foto tom and justin via Peter Caddle


‘EU’s got too big and we want less,’ says Flemish bigwig Van Grieken


Parties on the hard-right are often accused of being “anti-European”. Belgium’s Flemish nationalist leader Tom Van Grieken has stated that such a concept is “more nuanced”.

He has said he wants European co-operation – but baulks at a political union.

Van Grieken’s Vlaams Belang (Flemish Interest) party is part of the Identity and Democracy group in the European Parliament, known for its critical stance on the idea of an ever-closer European Union.

Flemish Interest does not want to destroy the EU and return to a nation-state situation, though, Van Grieken told Brussels Signal. 

He said he favoured “going back” to the Maastricht Treaty instead; the 1992 “foundation” treaty established the requirements EU Member States must fulfil to join the then-third phase of the Economic and Monetary Union (EMU) – and adopt the euro as their official currency.

According to many, that was done for the sake of budgetary responsibility and price stability.

Van Grieken noted that “co-operation” and “doing away with borders” were “good things to stimulate your economy”.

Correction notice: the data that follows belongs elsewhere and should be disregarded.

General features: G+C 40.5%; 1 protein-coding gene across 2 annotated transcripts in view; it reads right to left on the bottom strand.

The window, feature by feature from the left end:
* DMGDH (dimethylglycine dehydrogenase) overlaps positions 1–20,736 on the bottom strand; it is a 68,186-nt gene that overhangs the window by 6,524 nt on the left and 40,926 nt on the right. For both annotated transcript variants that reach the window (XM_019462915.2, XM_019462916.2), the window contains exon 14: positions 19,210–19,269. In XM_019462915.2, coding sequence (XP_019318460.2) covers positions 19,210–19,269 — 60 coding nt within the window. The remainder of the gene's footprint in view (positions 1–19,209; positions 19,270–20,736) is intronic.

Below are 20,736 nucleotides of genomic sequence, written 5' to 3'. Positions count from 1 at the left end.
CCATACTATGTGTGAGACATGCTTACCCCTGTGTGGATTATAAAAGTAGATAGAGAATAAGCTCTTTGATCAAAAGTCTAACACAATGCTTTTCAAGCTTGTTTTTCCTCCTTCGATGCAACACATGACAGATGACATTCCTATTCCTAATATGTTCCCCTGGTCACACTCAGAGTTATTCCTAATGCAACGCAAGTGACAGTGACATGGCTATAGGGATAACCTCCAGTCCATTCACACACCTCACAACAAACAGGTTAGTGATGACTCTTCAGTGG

But, he added: “Everything that happened afterward [Maastricht] was a more ‘political union’, with the loss of national sovereignty.

“Without any democratic signal of the European people.”

For that reason, Van Grieken said, he and his Flemish Interest party wanted “less European Union, not more”.

“And, therefore, we want to reform the European Union.”

He pointed out that those he said were ardent Eurofederalists, such as his countryman Guy Verhofstadt, always “sing the same tune”.

“If things are terribly good in our continent, they shout, ‘We need more European Union!’ If things go terribly bad in our continent, they shout, ‘We need more European Union!’

For such people, he added, “There is no solution but more European Union.”

Flemish Interest and its allies in France (National Rally), Germany (Alternative für Deutschland) and the Netherlands (Freedom Party) have also stated they want “less European Union”.

According to Van Grieken, Eurosceptic parties are on the rise across the continent.

He further highlighted that Member State leaders can use their veto when they do not agree with certain policies – something Hungary often does and which Poland used to do, he said.

At the same time, the Flemish nationalist said he was “disappointed” by the Italian Prime Minister Giorgia Meloni’s apparent keenness to remain part of and encourage the expansion of the “European pack”.

Van Grieken said he felt that the outcome of the numerous European elections this year could have major consequences, both the European Parliament vote, where the ID Group could grow significantly, and Member States’ national elections.

“We could change governments with parties that do care about democracy and sovereignty,” he said.

The full video interview can be viewed here.